The Peugeot’s up first and for that we’re in the South of France and heading up to the fabulous Col de Vence soon after breakfast. The 207 GTI THP 175 – to give it its full complement of initials and digits – looks good as you walk up behind it. There’s more than a hint of the old 206 WRC car with its wide hips and low rear skirt. Touches that distinguish this as the hottest 207 come in the form of a tailgate spoiler, 17in ‘Pitlane’ alloys, satin chrome door mirror covers and twin chrome trapezoid exhaust pipes. Continue around the considerable perimeter to the front and things get less WRC and slightly more awkward looking. The grille has a sort of Ugly Betty grin about it, its edges seemingly permanently stretched by instruments of orthodontic torture.
Pop the bonnet and you’ll see the THP 175 engine cradled in ample surroundings. It’s the same unit you’ll find in the Mini Cooper S, and it’s a bit of a corker. The THP stands for Turbo High Pressure, and the KKK turbocharger is a twin-scroll item. This apparently means that the exhaust gases from cylinders 1 and 4, and 2 and 3 are paired and then passed through scrolls to control the flow to the turbine. The result is that it starts generating boost from just 1000rpm, which in turn helps response. As on the Mini, there’s also an overboost facility that delays the opening of the wastegate, allowing pressure to swell from 0.8bar to 1bar and increasing torque by an extra 15lb ft as a result. All in all, a very clever piece of kit.
Unlike the Mini, the GTI makes do with just a five-speed gearbox, but it’s far from a handicap. The ratios are well-spaced so that fifth is a genuinely unstressed ‘top’ and the other four combine with the engine’s flexibility to provide all the options you could ever need. It makes you think that the now seemingly ubiquitous six-speed ’box is probably more of a marketing tool than an engineering necessity.
Climb inside and you’re welcomed by the sculpted embrace of a chunky leather and Alcantara bucket seat. Swing the door shut and you’ll find yourself sitting a long way inside the car. This, combined with a jumbo-sized steering wheel, gives you a curious Alice In Wonderland feeling of being a child in an adult’s car. For the first time in hot hatch history, parking sensors really ought to be standard, although this is probably the price you pay for a five-star NCAP safety rating.
The dashboard’s plastics and design are all inoffensive, but in an age of Piano Black finishes and mood lighting it’s a less sophisticated ambience than its competitors’. The speedo is, however, a sensible size and nobody is going to care a fig how it looks either inside or out if it drives like a modern-day 205…
The first quarter of a mile leading out of the hotel could do with a new layer of tarmac and the 207 patters and fidgets away, transmitting every protruding pimple up through the seat and indicating the stiffer suspension over its little brother, the GT. The road smoothes out as it gently snakes in the direction of Vence and the col beyond. Already, however, things aren’t looking too good for the five stars.
The 207 is a conspicuously unmechanical car. The pedals feel floppy and although each gear snicks home well enough, the gangly throw across the gate is a bit vague. The enormous steering wheel doesn’t exactly flood information through to your fingertips either, instead twirling away as though it’s fly by wire.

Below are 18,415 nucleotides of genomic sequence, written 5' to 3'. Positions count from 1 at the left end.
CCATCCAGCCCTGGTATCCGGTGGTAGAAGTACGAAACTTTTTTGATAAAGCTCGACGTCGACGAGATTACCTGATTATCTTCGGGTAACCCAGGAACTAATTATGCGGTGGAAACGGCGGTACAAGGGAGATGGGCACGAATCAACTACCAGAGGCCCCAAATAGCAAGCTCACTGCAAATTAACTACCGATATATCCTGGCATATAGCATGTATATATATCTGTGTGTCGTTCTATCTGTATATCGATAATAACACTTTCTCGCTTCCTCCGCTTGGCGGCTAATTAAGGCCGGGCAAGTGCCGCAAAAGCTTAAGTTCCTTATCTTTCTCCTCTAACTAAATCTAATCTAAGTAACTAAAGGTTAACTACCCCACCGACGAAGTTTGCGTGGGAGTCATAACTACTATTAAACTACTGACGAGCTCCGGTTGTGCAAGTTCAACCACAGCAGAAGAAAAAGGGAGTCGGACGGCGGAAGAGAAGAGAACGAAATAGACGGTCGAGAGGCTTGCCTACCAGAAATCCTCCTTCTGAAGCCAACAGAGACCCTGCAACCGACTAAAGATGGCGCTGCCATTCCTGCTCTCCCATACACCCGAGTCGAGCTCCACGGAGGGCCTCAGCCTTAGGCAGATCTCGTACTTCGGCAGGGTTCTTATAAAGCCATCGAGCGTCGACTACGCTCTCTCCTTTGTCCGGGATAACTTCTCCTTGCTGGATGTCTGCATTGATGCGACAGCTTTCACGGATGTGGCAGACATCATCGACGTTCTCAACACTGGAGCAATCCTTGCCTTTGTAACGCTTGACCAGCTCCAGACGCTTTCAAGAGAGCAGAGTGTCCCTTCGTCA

Out of Vence, down to second, nail the throttle, up to third and overboost pulls the GTI eagerly towards the mountains, exhaust note bouncing off the rocks. The first couple of miles are fast with quick third- and fourth-gear bends. Turn-in proves rapid, loading the chassis, which then carves through with impressive grip. Lift off mid-corner and the back end instantly tightens the line, adding to the keenness.
But as the caramel-coloured road begins to twist ever tighter, the 207 starts to stumble. For a start, with those distant extremities it’s a hard car to place. This means you find yourself tending towards the middle of the road to relieve the nagging fear that you’re about to clatter the nearside mirror into a rockface. Fine, until you find another car coming the other way, particularly if it’s another 207 with an anxious driver.
Into tighter corners the initial bite remains strong and you can even feel the inside rear wheel begin to hang in the arch. But as soon as the electric steering has any real lock applied, you lose all sense of what the front Bridgestones are doing, making the rest of the corner a very vague series of stabs based entirely on what you can see through the windscreen.
As the road straightens after the apex and you let the lock off, the rim whizzes back towards the straight-ahead right up until the last few degrees when it suddenly turns sticky again and stops self-centring, thereby threatening to punt you off the side of the mountain if you don’t do something a bit sharpish. There’s also a curious under-damped motion from the rear of the car, which seems to continue gently moving for some time after a corner, and if you get the front wheels spinning then frequently the only way of knowing is by the winking ESP light.
I spent all day ragging up and down the iconic Monte stage, desperately longing to unearth a glimmer of the genius that I’d hoped for. Underneath it all there was a chassis capable of quite exciting things, but it always felt tantalisingly out of reach because the primary controls leave you feeling like you’re driving a pillow. I searched the entire dashboard in case I was missing a ‘Sport’ button that would miraculously tense every sinew, but the search was in vain. The brakes never wilted and that engine never lagged, but sadly there was no escaping the fact that the 207 GTI is resolutely not a five-star car.